A proposal that would streamline the process of getting building permits in Portland has unequivocal support.

How to pay for it, however, is in dispute.

On Monday, the Portland City Council will decide whether to create a new Permitting and Inspections Department with the objective of reducing wait times for building permits – and whether to pay for the changes by increasing the cost of the permits.

Last year, the average wait time was 42 days, up from 35 days the year before. In some other cities, it can take less than a week.

By creating the new office – a one-stop shop for inspections, building permits, business licensing and zoning determinations – incomplete applications would be identified more quickly and some permits could get approved on the spot.

The proposal, put together by City Manager Jon Jennings, calls for three new planning technicians, an intake and review manager and an inspections manager, allowing for the elimination of the inspections division director and deputy director, a full-time and a part-time office assistant and an administrative assistant.

Those changes alone would result in a $280,000 increase in salaries and benefits. In addition, the office would incur costs of $300,000 for technology upgrades and $8,000 for training.

The current funding plan proposes to raise building permit fees from 1.1 percent to 1.6 percent of construction costs, after the first $1,000 – a 45 percent increase.

Although developers, along with councilors, are heaping praise on Jennings for addressing the long-identified problem, they’d prefer not to have to shoulder the cost.

“I’m delighted that the city is looking seriously at making that department more efficient,” said Jim Brady, who is behind the proposed redevelopment of the Portland Co. complex.

However, he said, even based on rough estimates, the change in permitting fees would easily add more than $500,000 to his project.

“My concern is that the city has had a difficult time having larger projects moving forward,” he said. “I’m concerned about adding additional layers of cost to a project.”

The Portland Regional Chamber of Commerce is also “very supportive of the overall plans,” said Chief Executive Officer Chris Hall.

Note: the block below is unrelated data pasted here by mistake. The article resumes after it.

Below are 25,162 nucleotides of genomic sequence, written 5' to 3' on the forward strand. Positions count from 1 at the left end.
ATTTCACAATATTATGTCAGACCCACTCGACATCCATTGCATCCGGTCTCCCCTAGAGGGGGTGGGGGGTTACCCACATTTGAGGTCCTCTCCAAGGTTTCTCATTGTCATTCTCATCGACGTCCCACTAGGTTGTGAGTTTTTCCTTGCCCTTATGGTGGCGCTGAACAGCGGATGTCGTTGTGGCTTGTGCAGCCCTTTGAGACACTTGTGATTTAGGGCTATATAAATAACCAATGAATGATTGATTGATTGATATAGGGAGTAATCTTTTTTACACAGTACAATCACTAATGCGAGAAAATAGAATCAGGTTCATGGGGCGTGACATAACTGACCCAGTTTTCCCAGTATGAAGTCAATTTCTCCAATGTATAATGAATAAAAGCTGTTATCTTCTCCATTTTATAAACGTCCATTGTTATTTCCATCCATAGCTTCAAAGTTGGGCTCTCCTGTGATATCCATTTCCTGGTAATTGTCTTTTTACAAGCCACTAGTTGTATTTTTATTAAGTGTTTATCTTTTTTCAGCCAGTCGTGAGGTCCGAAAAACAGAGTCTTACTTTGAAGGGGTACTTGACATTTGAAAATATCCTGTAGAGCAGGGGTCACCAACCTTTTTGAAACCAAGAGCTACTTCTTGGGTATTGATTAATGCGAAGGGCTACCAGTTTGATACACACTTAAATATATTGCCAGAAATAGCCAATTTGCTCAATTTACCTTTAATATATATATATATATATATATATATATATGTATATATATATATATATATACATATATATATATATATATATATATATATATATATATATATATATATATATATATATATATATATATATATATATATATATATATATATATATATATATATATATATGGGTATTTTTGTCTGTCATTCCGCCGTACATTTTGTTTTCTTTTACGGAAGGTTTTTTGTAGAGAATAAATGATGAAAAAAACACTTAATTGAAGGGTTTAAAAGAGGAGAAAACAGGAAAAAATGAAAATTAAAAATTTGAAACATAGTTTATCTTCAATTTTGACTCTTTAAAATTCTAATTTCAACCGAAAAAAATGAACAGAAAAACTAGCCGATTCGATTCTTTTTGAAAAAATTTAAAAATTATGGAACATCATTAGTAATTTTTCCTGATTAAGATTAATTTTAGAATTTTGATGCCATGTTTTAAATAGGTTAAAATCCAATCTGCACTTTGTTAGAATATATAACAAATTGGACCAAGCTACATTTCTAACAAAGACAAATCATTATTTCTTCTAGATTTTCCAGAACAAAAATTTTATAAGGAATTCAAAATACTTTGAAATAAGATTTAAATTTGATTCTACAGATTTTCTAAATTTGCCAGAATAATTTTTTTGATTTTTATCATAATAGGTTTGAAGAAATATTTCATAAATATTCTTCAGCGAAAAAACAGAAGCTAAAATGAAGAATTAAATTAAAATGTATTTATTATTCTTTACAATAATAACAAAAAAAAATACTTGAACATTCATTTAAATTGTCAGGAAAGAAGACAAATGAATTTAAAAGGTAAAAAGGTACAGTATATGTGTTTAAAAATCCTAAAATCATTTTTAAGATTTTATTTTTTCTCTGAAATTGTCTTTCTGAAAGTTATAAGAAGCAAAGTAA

But, he added, he hoped to see the fee structure adjusted before the council votes.

“We all want more housing development, and obviously when you’re adding costs to large-scale developments, you want to make sure you don’t tip the balance too far,” he said. “You want to attract investment.”

As an alternative funding source, Brady suggested adding $5 or $10 to the $25 baseline fee required of all projects – the equivalent, he said, of a Starbucks grande cappuccino for everyone, rather than burdensome costs for larger projects.

Currently, all applications – both large and small – are put into the same pipeline and undergo extensive review by zoning and planning officials. The change would eliminate a zoning review for smaller projects.

According to the city, about 60 percent of all permit requests are small residential rehab projects.

Brady said he doesn’t know of any city, other than Portland and South Portland, where permit fees are over 1 percent. That includes Portsmouth, New Hampshire, and Burlington, Vermont.

Councilor David Brenerman, chairman of the council’s Economic Development Committee, said he plans to propose an amendment that would lower the proposed fee to 1.5 percent – the same as South Portland.

“We don’t need to have the highest permit fee in the region,” he said.

Brenerman also wants to exempt projects that have already been approved and grandfather projects that include affordable housing, which qualify for fee reductions, so that they stay at the current rate.

He believes those changes would still allow for the creation of the office, which is what’s most important.

“Everybody on the council believes that this is a terrific idea and one that we wish happened a long time ago,” he said.